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HH Charity Of The Year 2003 - New Approaches to Cancer

from Here's Health magazine


Being diagnosed with cancer is a frightening and confusing experience that can leave you unsure about what to do or where to turn. If you decide to try alternative therapies for treatment, it can be even more difficult to get sound, informative advice. But the charity New Approaches to Cancer can help. Here's why we decided to choose it as the Here's Health charity of The Year for 2003.

Just over 30 years ago, two healers, Bruce McManaway and Marcus McCausland, and two doctors - Ian Pierce and Alec Forbes, who went on to set up the Bristol Cancer Help Centre - set up New Approaches to Cancer to bridge an important gap in cancer care. "They realised that although people were getting medical treatment, they weren't always receiving the emotional support that's so desperately needed", explains chairperson Dottie Hook.

They organised conferences on therapies to move treatment forward and led the way to a more integrated approach. The charity continues to do this today and now runs a truly nationwide network to put people in touch with qualified complementary therapists. It also organises support groups, including "yoga for cancer" residentials, across the country and offers advice and information on therapies at its headquarters in Chertsey, Surrey.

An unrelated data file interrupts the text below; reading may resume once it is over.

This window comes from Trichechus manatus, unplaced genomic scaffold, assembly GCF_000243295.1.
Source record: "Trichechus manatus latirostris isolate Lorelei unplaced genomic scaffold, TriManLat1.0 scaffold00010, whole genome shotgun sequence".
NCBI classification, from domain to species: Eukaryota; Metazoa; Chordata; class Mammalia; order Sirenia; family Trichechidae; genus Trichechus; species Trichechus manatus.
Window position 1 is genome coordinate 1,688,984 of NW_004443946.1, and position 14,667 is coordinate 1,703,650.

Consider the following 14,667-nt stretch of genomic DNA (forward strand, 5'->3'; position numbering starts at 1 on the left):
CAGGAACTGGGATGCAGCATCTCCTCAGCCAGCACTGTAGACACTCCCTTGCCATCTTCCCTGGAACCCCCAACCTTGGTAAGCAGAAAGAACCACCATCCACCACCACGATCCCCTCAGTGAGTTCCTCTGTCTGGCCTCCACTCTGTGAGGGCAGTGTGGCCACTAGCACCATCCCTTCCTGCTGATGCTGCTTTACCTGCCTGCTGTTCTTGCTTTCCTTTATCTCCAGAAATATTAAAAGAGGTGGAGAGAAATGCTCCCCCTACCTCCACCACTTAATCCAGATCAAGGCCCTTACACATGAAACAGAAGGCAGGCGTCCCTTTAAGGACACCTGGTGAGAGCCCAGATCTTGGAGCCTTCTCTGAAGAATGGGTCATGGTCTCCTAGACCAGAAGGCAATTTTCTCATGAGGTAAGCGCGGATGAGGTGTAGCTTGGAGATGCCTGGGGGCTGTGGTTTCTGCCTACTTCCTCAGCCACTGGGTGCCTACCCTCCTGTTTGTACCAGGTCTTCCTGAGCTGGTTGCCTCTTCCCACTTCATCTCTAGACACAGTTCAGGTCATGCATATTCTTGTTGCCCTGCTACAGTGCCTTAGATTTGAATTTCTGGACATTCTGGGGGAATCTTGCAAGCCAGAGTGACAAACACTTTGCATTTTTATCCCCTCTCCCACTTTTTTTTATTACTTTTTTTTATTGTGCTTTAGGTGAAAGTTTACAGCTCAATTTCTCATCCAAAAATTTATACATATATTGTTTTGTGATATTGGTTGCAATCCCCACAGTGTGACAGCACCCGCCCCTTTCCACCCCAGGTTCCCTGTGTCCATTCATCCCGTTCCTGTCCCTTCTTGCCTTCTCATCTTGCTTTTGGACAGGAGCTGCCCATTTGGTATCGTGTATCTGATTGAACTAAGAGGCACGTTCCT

Dottie, a holistic therapist, became involved with the centre when her own therapy teacher died of cancer. This inspired her to explore ways to help with cancer therapy and she started running monthly seminars, classes and talks for New Approaches to Cancer.

"We're a truly holistic organisation", says Dottie. "We have around 40 volunteers and we're meeting and networking with new people all the time. At the moment we're helping patients and therapists, including Macmillan Cancer Relief, to set up complementary therapy centres".

The Power of Positive Thinking

New Approaches to Cancer believes having cancer is a journey that changes a person's life - and not always for the worse. "The illness can be a beneficial experience," says Dottie. "Something so profound offers the opportunity to reassess your life and your values." The therapies are very gentle and bring relief from some of the brutal, but necessary, conventional treatments. "Yoga, visualisation, flower remedies and herbs all help," says Dottie. "It's wonderful for patients and their families to feel there's something they can do for themselves."

The charity is run entirely on donations and relies on fund raising. Pauline Fray, who had cancer and is now a regular volunteer, says: "We work on a very personal scale - everything is tailor-made to the individual. Whatever a person's needs are, they will be met. And everyone here is so helpful. If the person who answers the phone can't help you, they will find someone who can."

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